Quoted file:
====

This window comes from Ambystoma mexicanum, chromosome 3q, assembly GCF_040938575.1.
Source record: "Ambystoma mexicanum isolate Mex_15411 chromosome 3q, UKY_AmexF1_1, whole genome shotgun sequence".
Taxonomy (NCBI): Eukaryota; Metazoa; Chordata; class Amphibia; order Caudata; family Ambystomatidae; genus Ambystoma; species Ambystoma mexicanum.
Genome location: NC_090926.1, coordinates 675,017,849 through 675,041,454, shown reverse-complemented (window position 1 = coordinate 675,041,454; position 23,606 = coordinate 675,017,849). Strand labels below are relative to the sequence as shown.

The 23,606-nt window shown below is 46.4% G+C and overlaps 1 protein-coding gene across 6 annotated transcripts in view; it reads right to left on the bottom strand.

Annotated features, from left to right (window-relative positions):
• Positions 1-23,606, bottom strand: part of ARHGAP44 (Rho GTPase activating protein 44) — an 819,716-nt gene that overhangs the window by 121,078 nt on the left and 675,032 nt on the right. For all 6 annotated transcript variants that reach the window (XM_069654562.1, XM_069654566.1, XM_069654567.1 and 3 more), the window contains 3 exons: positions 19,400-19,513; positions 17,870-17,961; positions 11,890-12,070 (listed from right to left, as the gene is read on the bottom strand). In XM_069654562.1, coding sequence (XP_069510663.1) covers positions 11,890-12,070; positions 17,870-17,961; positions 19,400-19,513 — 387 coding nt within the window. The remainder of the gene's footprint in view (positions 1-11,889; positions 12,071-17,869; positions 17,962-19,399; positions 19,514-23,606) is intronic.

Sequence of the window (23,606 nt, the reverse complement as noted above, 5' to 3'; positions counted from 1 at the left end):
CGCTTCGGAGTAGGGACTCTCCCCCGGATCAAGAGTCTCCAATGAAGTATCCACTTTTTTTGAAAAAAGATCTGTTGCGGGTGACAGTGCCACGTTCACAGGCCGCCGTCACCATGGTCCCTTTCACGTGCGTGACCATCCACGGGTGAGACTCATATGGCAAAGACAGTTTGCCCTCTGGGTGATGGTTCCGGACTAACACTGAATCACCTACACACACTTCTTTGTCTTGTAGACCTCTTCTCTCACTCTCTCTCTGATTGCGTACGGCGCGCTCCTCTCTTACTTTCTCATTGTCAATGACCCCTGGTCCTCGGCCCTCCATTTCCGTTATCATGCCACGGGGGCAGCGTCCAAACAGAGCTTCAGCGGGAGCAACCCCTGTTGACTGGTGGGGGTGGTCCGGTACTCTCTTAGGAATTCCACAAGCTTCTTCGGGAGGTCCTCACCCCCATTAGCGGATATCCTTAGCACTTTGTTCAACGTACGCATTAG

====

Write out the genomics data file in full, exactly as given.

This window comes from Ambystoma mexicanum, chromosome 3q, assembly GCF_040938575.1.
Source record: "Ambystoma mexicanum isolate Mex_15411 chromosome 3q, UKY_AmexF1_1, whole genome shotgun sequence".
Taxonomy (NCBI): Eukaryota; Metazoa; Chordata; class Amphibia; order Caudata; family Ambystomatidae; genus Ambystoma; species Ambystoma mexicanum.
Genome location: NC_090926.1, coordinates 675,017,849 through 675,041,454, shown reverse-complemented (window position 1 = coordinate 675,041,454; position 23,606 = coordinate 675,017,849). Strand labels below are relative to the sequence as shown.

The 23,606-nt window shown below is 46.4% G+C and overlaps 1 protein-coding gene across 6 annotated transcripts in view; it reads right to left on the bottom strand.

Annotated features, from left to right (window-relative positions):
• Positions 1-23,606, bottom strand: part of ARHGAP44 (Rho GTPase activating protein 44) — an 819,716-nt gene that overhangs the window by 121,078 nt on the left and 675,032 nt on the right. For all 6 annotated transcript variants that reach the window (XM_069654562.1, XM_069654566.1, XM_069654567.1 and 3 more), the window contains 3 exons: positions 19,400-19,513; positions 17,870-17,961; positions 11,890-12,070 (listed from right to left, as the gene is read on the bottom strand). In XM_069654562.1, coding sequence (XP_069510663.1) covers positions 11,890-12,070; positions 17,870-17,961; positions 19,400-19,513 — 387 coding nt within the window. The remainder of the gene's footprint in view (positions 1-11,889; positions 12,071-17,869; positions 17,962-19,399; positions 19,514-23,606) is intronic.

Sequence of the window (23,606 nt, the reverse complement as noted above, 5' to 3'; positions counted from 1 at the left end):
CGCTTCGGAGTAGGGACTCTCCCCCGGATCAAGAGTCTCCAATGAAGTATCCACTTTTTTTGAAAAAAGATCTGTTGCGGGTGACAGTGCCACGTTCACAGGCCGCCGTCACCATGGTCCCTTTCACGTGCGTGACCATCCACGGGTGAGACTCATATGGCAAAGACAGTTTGCCCTCTGGGTGATGGTTCCGGACTAACACTGAATCACCTACACACACTTCTTTGTCTTGTAGACCTCTTCTCTCACTCTCTCTCTGATTGCGTACGGCGCGCTCCTCTCTTACTTTCTCATTGTCAATGACCCCTGGTCCTCGGCCCTCCATTTCCGTTATCATGCCACGGGGGCAGCGTCCAAACAGAGCTTCAGCGGGAGCAACCCCTGTTGACTGGTGGGGGTGGTCCGGTACTCTCTTAGGAATTCCACAAGCTTCTTCGGGAGGTCCTCACCCCCATTAGCGGATATCCTTAGCACTTTGTTCAACGTACGCATTAG